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The Daily Wildcat

The Daily Wildcat

 

    Excavating mummy mouths

    James Watson displays some of the subjects he studies. Watson will spend four months in Chile researching some of the oldest mummies in the world.
    James Watson displays some of the subjects he studies. Watson will spend four months in Chile researching some of the oldest mummies in the world.

    UA assistant professor James Watson will travel to Chile on March 11 to study the teeth of the world’s oldest mummies.

    Watson, an assistant professor of anthropology and assistant curator of bioarchaelogy at the Arizona State Museum, will spend four months in Chile studying the oral health of the 8,000-year-old Chinchorro culture, one of the first known populations to mummify its dead.

    “”It was a family deal; they would mummify family members and reconstruct the body,”” Watson said. “”They would actually live with their ancestors. When their house got too full of mummies, they would bury some, so we found they would bury mummies in family groups. We would sometimes find a male, a female, sometimes a child or two.””

    Watson was awarded a Fullbright grant, designed to fund international exchange. In Chile, he will study a collection of thousands of mummies, as well as teach an intensive workshop on dental anthropology at the Universidad Tarapaca de Arica. “”The thing that I love most is trying to understand who these people were in the past; what their lives were like, what they did, what affected their lives. My main interest is disease in the past, in this case oral disease. These diseases still affect us today, so they have very important implications for modern populations as well. It has real world applications. I’m really excited,”” Watson said.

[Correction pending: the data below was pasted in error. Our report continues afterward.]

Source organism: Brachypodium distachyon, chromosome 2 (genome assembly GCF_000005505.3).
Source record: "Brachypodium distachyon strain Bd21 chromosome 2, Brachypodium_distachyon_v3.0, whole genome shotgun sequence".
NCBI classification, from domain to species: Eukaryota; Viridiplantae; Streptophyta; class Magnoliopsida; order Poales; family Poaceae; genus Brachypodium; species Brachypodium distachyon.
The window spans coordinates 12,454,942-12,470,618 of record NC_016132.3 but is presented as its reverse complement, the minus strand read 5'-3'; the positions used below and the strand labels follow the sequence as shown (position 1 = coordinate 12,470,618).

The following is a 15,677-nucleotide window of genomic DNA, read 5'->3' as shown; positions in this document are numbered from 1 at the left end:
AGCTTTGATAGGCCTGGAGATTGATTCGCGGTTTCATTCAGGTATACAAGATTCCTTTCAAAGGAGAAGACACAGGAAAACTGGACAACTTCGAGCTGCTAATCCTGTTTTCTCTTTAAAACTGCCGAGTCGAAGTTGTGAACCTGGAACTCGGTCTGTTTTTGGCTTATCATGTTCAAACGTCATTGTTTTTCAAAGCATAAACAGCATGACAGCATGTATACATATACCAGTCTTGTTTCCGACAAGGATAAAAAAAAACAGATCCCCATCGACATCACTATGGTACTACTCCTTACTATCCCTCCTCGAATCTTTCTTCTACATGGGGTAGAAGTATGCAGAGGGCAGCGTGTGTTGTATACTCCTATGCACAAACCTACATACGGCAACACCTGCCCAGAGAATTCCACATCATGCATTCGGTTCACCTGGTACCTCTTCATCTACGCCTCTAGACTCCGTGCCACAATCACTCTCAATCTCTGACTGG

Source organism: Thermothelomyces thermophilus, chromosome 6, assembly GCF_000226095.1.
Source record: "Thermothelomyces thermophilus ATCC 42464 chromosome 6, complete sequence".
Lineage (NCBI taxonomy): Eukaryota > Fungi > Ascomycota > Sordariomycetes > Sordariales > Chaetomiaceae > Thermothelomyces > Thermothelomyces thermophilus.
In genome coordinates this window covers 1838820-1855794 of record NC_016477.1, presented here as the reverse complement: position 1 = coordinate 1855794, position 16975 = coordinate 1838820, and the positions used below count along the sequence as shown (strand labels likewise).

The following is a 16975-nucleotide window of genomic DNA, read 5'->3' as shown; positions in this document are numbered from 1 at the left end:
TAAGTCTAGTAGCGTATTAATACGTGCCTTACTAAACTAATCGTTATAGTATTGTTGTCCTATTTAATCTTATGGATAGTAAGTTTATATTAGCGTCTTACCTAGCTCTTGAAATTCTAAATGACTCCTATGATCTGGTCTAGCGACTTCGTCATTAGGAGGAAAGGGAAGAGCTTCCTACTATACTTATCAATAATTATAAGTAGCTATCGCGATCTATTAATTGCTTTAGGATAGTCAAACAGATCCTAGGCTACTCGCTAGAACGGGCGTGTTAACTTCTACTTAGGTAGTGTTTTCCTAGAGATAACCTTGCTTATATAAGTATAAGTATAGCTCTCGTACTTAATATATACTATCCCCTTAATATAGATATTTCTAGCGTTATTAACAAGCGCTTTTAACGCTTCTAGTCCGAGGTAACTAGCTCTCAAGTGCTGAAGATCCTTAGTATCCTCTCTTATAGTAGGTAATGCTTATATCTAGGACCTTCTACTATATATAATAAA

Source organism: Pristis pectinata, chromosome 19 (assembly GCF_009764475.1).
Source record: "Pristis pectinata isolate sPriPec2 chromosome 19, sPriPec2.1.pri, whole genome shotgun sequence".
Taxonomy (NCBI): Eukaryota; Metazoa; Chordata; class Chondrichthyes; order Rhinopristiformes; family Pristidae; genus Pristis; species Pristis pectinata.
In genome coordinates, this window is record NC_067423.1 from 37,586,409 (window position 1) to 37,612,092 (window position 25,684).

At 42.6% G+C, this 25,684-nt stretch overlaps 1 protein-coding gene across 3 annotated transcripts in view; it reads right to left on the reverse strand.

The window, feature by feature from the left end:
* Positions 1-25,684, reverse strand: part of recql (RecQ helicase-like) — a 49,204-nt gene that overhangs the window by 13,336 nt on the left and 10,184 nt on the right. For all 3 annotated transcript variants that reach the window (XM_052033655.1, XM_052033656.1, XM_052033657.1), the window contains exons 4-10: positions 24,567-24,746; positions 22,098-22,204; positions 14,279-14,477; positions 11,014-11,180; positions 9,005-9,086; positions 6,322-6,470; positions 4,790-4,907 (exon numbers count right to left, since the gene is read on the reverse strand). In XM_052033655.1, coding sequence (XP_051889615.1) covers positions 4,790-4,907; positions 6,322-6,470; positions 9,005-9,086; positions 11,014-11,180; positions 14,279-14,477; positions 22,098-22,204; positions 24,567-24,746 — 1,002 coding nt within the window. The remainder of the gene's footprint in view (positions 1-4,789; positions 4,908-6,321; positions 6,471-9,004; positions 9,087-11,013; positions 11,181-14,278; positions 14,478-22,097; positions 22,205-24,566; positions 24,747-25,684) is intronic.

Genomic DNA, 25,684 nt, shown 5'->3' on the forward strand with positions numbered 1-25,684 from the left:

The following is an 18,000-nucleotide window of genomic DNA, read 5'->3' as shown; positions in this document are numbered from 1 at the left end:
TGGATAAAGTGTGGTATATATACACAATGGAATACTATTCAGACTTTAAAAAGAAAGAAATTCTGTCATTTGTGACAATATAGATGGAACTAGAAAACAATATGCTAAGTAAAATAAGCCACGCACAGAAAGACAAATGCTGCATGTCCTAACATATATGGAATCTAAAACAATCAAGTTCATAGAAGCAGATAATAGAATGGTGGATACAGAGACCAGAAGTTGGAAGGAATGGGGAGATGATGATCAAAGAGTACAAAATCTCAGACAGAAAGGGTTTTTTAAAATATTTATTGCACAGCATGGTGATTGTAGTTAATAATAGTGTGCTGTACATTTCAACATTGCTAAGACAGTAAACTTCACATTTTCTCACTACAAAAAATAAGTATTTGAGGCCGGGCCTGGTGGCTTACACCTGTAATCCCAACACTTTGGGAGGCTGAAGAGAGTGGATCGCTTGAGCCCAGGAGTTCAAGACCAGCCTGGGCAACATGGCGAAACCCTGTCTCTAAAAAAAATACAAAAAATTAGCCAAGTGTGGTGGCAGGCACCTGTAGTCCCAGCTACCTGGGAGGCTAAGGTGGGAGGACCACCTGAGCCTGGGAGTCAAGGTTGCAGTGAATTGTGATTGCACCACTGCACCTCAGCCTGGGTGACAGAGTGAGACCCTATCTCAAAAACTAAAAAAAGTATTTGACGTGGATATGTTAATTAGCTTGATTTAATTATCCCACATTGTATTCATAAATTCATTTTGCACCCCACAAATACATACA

Watson studies oral health in prehistoric populations, and focuses on understanding past diets and resulting mouth diseases such as cavities and tooth loss. He has done similar research in northern Mexico for the past 10 years.

    “”I’ve been excavating skeletons from an eroded archaeological site, where the skeletons are up to 4,000 years old,”” Watson said. “”I’ve been looking at their teeth and seeing what the impact of agriculture, for example corn, has on their teeth.””

    The types of things people ate in the past would cause different patterns of disease, Watson said.

    “”The Chinchorro culture is along the Pacific Coast, and the interesting thing is that the diet is so different. They don’t have rich carbohydrates, so instead what they’re mostly subsisting on is seafood, more than anything,”” Watson said. “”They were eating a totally different diet, so what we expect is that the effect on the teeth is going to be totally different than it is here.””

    In studying the Chinchorro culture, Watson said he expects there to be very few cavities or lost teeth in the mummies.

    “”A lot of this will provide a comparative sample; seeing how the differences play out in the teeth, diet and people there will be interesting,”” Watson said.

    Watson said there is a lot to learn and see and he hopes he will be able to have students accompany him in the future.

    “”There’s so many mummies there, so there’s always new techniques and plenty of new hypothesis to test out on them. What I’m hoping is that with the material I collect and the research I do while I’m down there, it will provide the basis for bringing students down there.””

    Watson’s wife, who is also an archaeologist, and their six-month-old son, will be accompanying Watson to Chile.

    He said he will be doing more than just looking into the mouths of mummies; he will be looking into a past that is over 8,000 years old.

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